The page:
Angelo Mascia, a third-year student at NYIT College of Osteopathic Medicine, has been elected chair of a national organization representing 26,000 osteopathic medical students.
As chair of the Council of Osteopathic Student Government Presidents, Mascia takes the helm of a group that serves as the student voice within the American Association of Colleges of Osteopathic Medicine. That organization, known as AACOM, represents administration, faculty, and students of the nation’s 32 accredited osteopathic medical colleges. The council led by Mascia comprises student government presidents from each school.
Mascia’s election is among several significant achievements for NYITCOM students in recent months:
- 44 were inducted into the school’s new Gold Humanism Honor Society chapter, which emphasizes empathy and compassion.
- Second-year student Andrew Kerner presented NYITCOM’s Run With the Vice President, Walk With the Dean program at the AACOM national conference.
- Several students placed first, second, or third in a national research poster competition.
- The Student American Academy of Osteopathy chapter was voted “most improved” by peer groups.
- For the second year, NYITCOM was first in the nation for the total of TOUCH (Translating Osteopathic Understanding into Community Health) points accumulated for student community service activities.
“Under the guidance of a committed faculty, they’re excelling on so many levels through hard work and passionate purpose,” said Dean Wolfgang Gilliar, D.O. “Their achievements are a testament to NYITCOM’s emphasis on collaboration, service, and academics.”
Pushing for Mental Health Awareness
Mascia said his top priority as COSGP chair will be to continue current efforts around the issue of medical students’ mental health.
“We’ve seen data showing that medical students are significantly more depressed than the average age-matched population, and have greater suicide ideation,” said Mascia, referring to the results of recent mental health survey of 10,000 osteopathic medical students. “Preliminary data shows that medical students are not as mentally well as their counterparts in other disciplines.”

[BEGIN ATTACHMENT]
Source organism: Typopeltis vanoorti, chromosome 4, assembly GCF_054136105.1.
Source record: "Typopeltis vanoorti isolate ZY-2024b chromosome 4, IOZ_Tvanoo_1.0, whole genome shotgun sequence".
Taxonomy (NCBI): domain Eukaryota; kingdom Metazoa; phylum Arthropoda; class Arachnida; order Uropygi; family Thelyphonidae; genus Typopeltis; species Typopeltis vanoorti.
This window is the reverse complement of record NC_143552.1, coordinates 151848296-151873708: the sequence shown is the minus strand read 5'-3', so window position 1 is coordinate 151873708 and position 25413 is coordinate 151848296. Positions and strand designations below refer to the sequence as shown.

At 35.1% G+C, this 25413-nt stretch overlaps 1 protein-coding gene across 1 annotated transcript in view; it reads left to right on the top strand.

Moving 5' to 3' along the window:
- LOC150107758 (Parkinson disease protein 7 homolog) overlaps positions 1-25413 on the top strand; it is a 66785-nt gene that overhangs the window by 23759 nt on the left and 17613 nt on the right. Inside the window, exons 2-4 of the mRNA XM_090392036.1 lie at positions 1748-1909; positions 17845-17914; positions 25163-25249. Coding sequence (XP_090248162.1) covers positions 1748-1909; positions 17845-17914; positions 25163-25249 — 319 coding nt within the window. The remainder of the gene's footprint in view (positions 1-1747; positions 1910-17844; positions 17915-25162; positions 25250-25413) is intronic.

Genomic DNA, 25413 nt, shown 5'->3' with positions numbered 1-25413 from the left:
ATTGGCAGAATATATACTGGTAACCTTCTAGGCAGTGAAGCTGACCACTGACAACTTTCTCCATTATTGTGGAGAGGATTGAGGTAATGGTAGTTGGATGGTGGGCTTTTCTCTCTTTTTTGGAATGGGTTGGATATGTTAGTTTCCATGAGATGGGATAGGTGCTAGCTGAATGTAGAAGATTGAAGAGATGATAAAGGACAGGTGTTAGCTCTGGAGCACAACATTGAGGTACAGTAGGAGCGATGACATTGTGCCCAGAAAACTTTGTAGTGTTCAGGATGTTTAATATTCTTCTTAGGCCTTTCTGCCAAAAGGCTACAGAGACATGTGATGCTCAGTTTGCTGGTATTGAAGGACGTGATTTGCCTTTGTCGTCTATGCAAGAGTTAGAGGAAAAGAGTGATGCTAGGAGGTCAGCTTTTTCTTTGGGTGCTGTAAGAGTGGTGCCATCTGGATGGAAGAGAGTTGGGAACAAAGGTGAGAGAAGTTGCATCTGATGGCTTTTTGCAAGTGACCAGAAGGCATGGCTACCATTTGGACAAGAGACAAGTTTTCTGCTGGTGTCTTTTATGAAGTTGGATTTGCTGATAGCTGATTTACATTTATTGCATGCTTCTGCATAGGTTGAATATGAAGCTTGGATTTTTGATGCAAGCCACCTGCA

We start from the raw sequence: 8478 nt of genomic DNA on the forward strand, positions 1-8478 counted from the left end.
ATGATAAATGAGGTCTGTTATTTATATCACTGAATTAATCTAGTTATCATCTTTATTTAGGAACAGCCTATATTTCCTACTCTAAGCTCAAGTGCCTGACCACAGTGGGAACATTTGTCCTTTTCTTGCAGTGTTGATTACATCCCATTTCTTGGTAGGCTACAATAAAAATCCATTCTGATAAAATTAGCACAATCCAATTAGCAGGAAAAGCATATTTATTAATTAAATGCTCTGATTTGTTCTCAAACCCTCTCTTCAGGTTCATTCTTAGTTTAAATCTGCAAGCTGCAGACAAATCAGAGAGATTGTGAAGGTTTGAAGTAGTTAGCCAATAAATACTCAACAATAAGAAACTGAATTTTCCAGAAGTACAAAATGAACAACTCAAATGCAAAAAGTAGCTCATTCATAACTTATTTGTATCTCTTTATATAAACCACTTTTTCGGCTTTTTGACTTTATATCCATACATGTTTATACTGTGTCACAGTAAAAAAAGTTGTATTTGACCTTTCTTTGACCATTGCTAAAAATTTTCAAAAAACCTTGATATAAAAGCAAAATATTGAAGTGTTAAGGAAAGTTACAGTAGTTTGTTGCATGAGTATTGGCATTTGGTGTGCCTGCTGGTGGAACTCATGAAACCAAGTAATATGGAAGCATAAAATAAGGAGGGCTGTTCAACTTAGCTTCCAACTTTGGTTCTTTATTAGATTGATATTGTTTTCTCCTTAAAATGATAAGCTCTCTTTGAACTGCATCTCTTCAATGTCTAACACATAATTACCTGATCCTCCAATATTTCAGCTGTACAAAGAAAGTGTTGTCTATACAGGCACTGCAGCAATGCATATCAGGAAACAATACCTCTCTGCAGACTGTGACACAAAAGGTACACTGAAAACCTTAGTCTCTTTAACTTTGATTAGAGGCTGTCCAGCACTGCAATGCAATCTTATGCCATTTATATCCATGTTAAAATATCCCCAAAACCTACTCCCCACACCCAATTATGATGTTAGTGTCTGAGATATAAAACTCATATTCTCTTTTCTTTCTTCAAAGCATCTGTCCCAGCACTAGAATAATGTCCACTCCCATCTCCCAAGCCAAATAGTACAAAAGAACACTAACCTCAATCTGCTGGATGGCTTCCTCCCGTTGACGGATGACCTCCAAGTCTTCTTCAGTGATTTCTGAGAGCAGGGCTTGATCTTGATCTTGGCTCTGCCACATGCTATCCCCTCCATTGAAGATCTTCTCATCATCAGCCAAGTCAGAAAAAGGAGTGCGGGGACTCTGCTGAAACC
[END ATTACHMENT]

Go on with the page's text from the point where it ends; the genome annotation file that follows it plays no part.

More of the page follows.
Mascia said he and other COSGP leaders will advocate for increased mental health awareness and resources for medical school students. They’ll also explore the issue of diversity on medical school campuses and the continuing need “to ensure the student voice is heard” by leaders of the profession.
From Empathy to Exercise
The newly inducted members of NYITCOM’s Gold Humanism Honor Society chapter join 24,000 students and practicing physicians, chosen for their academic excellence, commitment to patient care, and attributes of compassion, respect, and empathy.
Inductees received certificates and pins and recited an oath pledging compassionate care for their patients. Faculty inductee Andrea Watson (D.O., ‘00) ended the ceremony with an anonymous author’s words from the poem “Heartprints: Wherever I go today/Help me leave heartprints!/Heartprints of compassion/Of understanding and love.”
Faculty inductees also included Vice President for Medical Affairs and Global Health Jerry Balentine, D.O., and Maria Plummer, M.D. The chapter will soon meet to elect officers and plan activities for the next academic year.
In addition to emphasizing empathy, NYITCOM students are also working on incorporating fitness into their busy schedules. Recently, Andrew Kerner, a second-year student and avid runner, presented the school’s running/walking wellness and mentoring program at AACOM’s April conference. Kerner is a regular at the weekly sessions, along with Balentine and several faculty members.
“These runs and walks help students take better care of themselves, but they also help students take better care of each other,” said Kerner, who spearheaded the program with Balentine. “It’s easier to wake up to exercise when you know there will be other people there too, so we are subconsciously holding each other accountable. Being able to run, walk, and talk with the faculty outside the classroom provides a wonderful feeling.”
Academics and Altruism
The use of osteopathic manipulative medicine for pediatric, cardiac, and post-surgical patients were among the topics on winning research posters at the American Academy of Osteopathy’s convocation in March.
Students entered 12 posters and took one first place, one third place, and three second place awards. Third-year student Kristen deVries placed third among 17 competitors who presented case studies, with her case detailing her positive experience of using OMM to help treat a patient hospitalized with pneumonia.
“The number of posters shows the growing amount of interest and studies being performed here,” said Sheldon Yao, (D.O., ‘02) chair of the department of osteopathic medicine. “”These awards help to confirm that are faculty and students are accomplishing positive results with all their dedicated research and teaching efforts.”
Yao is also chapter advisor of the Student American Academy of Osteopathy club that won the “most improved award” from its parent organization. “The club was extremely active in outreach, educational events and workshops, and developing new events on campus,” he said.
“If you take a snapshot of right now, the things we’re doing are incredible,” said Mascia, referring to NYITCOM accomplishments. “There’s been a tremendous amount of research, our student organizations are getting incredible guest speakers and holding wonderful events. I’ve seen our students’ passion grow.”